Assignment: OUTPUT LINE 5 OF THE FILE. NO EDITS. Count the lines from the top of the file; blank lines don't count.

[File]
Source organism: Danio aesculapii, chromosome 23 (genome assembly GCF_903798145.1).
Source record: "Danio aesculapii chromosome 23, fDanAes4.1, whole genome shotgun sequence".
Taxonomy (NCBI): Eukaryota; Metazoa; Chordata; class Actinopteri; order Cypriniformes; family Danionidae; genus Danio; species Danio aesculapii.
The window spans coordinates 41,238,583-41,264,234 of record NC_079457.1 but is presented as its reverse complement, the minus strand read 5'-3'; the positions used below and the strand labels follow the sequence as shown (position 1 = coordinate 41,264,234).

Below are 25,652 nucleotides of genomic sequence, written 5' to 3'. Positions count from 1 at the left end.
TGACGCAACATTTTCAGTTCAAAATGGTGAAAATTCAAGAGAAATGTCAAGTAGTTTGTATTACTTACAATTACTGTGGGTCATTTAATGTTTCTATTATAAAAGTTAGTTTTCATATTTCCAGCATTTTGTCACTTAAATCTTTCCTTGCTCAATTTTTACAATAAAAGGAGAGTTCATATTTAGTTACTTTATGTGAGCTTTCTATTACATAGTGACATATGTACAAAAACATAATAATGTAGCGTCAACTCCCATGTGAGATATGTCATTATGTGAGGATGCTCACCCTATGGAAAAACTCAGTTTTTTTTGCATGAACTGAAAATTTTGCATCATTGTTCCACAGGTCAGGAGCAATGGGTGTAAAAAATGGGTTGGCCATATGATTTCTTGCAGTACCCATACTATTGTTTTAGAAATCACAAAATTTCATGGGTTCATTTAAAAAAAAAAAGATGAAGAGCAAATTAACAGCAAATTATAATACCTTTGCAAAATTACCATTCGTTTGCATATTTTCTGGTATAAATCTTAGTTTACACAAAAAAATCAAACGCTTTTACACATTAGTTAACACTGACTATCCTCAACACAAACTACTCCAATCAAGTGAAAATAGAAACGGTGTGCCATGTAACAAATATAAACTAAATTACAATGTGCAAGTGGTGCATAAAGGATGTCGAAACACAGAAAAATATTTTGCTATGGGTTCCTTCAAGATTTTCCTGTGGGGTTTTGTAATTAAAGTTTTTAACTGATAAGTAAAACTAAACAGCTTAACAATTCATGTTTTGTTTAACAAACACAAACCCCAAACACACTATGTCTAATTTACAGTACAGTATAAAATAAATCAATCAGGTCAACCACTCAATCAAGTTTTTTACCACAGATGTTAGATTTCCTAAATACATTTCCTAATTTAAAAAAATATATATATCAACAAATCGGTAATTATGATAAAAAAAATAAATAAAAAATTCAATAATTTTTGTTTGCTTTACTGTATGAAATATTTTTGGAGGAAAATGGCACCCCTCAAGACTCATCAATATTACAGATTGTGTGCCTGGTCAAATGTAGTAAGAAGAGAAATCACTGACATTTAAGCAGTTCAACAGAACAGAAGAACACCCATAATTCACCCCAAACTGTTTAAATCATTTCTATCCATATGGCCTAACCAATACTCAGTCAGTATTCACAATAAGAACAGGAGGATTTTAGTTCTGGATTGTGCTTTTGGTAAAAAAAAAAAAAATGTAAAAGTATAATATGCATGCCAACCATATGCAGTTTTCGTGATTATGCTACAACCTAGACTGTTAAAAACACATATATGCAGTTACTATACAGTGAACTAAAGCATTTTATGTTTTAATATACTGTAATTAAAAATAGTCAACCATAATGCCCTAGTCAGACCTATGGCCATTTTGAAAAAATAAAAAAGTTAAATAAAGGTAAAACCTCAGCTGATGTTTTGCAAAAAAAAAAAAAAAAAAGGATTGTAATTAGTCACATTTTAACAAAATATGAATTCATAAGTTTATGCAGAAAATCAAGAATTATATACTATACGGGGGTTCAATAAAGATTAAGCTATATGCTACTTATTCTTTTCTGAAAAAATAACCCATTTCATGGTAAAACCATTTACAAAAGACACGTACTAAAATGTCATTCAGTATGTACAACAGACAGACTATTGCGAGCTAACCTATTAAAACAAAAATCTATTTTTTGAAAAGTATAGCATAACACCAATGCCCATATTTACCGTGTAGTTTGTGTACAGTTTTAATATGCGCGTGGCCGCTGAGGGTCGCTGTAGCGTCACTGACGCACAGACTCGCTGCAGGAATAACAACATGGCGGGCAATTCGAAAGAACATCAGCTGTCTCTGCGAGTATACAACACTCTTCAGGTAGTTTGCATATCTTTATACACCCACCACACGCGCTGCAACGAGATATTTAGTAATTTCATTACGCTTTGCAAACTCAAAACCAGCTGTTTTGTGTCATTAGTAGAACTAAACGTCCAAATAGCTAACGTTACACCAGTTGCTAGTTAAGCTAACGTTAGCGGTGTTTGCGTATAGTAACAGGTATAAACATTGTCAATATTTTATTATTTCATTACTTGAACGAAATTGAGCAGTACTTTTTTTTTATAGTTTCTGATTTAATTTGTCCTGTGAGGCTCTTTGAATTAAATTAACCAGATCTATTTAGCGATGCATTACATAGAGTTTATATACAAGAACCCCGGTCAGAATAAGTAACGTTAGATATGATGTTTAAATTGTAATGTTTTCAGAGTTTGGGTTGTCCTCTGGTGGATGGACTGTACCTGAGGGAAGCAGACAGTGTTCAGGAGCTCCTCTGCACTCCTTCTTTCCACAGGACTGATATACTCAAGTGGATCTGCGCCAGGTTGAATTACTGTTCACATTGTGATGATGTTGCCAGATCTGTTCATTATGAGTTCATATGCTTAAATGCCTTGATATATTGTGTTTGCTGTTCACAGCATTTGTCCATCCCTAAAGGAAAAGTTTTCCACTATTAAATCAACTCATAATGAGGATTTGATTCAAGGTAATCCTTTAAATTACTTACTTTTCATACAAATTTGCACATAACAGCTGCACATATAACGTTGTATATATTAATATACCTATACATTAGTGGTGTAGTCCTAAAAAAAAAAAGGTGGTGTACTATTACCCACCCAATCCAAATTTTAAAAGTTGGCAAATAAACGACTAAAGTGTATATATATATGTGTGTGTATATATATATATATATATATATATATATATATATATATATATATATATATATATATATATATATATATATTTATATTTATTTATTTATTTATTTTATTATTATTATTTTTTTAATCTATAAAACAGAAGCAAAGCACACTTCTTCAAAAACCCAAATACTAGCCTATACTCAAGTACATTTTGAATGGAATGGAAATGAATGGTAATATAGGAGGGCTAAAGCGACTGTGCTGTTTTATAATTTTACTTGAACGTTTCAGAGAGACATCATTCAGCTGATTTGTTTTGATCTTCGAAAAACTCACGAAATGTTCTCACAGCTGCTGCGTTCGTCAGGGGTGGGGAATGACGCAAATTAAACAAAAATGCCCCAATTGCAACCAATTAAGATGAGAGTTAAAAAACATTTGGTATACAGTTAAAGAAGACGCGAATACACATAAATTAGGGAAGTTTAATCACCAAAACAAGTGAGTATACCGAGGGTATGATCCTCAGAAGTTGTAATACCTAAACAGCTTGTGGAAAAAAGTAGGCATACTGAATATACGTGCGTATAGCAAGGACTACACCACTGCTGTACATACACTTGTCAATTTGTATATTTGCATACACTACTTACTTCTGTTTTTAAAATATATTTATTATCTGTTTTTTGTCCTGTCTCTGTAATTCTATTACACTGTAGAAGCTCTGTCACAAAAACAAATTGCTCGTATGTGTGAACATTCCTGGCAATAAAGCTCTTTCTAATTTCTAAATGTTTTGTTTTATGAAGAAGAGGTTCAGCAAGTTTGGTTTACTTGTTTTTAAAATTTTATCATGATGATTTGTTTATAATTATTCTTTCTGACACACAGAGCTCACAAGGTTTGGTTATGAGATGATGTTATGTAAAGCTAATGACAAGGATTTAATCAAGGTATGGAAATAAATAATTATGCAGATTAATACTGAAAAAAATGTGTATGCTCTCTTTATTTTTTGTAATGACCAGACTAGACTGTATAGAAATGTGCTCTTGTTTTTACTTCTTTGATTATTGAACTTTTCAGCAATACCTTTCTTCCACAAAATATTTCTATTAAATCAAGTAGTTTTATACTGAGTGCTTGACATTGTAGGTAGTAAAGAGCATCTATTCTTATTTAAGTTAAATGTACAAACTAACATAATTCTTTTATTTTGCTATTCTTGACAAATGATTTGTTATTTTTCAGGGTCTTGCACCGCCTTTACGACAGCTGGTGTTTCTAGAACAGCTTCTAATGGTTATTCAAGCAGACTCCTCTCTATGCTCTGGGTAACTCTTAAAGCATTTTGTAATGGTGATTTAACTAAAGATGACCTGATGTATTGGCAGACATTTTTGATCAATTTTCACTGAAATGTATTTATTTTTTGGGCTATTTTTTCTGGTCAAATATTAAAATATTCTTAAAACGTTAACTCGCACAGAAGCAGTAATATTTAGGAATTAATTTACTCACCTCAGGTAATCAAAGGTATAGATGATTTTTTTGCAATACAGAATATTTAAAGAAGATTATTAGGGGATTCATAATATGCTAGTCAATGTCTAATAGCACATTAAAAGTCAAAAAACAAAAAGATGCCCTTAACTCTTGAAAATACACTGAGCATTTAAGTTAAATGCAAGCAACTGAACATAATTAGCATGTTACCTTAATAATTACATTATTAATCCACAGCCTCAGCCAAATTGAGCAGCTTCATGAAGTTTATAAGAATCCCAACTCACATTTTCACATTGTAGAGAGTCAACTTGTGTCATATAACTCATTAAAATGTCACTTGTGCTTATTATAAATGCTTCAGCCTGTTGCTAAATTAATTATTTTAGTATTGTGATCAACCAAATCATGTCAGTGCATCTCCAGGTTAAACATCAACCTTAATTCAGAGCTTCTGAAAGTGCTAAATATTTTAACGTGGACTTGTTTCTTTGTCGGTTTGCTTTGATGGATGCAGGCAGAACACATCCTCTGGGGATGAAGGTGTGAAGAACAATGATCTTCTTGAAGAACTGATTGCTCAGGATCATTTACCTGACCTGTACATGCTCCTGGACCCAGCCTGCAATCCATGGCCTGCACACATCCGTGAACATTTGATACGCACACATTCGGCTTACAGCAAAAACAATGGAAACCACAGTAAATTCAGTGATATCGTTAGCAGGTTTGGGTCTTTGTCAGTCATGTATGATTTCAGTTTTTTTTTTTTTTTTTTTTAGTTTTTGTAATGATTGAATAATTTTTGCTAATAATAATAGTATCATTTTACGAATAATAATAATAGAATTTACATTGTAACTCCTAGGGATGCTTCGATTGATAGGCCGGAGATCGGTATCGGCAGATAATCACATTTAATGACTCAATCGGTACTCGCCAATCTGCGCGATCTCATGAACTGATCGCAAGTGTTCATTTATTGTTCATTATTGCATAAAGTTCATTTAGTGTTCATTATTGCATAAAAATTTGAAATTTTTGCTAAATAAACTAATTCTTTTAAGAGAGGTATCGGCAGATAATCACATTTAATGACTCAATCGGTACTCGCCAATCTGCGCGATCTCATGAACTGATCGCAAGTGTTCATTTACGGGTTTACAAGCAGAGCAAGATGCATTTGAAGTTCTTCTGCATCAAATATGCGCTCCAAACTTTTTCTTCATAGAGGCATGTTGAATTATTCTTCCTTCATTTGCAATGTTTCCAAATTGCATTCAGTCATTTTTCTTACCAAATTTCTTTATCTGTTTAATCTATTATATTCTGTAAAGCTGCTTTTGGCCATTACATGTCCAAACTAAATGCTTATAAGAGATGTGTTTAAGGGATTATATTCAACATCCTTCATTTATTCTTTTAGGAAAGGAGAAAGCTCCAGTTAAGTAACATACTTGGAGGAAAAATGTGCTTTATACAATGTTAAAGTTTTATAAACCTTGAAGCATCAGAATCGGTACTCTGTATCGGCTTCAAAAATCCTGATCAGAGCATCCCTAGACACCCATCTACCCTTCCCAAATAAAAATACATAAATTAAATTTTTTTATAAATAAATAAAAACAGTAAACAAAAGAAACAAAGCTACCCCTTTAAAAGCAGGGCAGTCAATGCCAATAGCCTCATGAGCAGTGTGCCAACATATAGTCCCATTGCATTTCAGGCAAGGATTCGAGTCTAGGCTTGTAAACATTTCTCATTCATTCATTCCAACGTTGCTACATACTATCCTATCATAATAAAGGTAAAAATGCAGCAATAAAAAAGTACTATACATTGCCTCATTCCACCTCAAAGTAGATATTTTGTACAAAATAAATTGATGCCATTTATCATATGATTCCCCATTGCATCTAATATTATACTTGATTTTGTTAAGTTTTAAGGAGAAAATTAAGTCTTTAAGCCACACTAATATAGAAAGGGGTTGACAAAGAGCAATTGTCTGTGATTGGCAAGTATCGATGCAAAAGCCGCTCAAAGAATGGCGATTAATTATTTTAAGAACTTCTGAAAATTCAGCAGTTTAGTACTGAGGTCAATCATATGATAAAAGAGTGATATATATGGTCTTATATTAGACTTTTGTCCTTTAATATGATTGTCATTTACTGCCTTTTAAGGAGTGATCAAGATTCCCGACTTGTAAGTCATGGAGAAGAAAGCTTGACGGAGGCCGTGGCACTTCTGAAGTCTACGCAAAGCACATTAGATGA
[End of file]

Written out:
Below are 25,652 nucleotides of genomic sequence, written 5' to 3'. Positions count from 1 at the left end.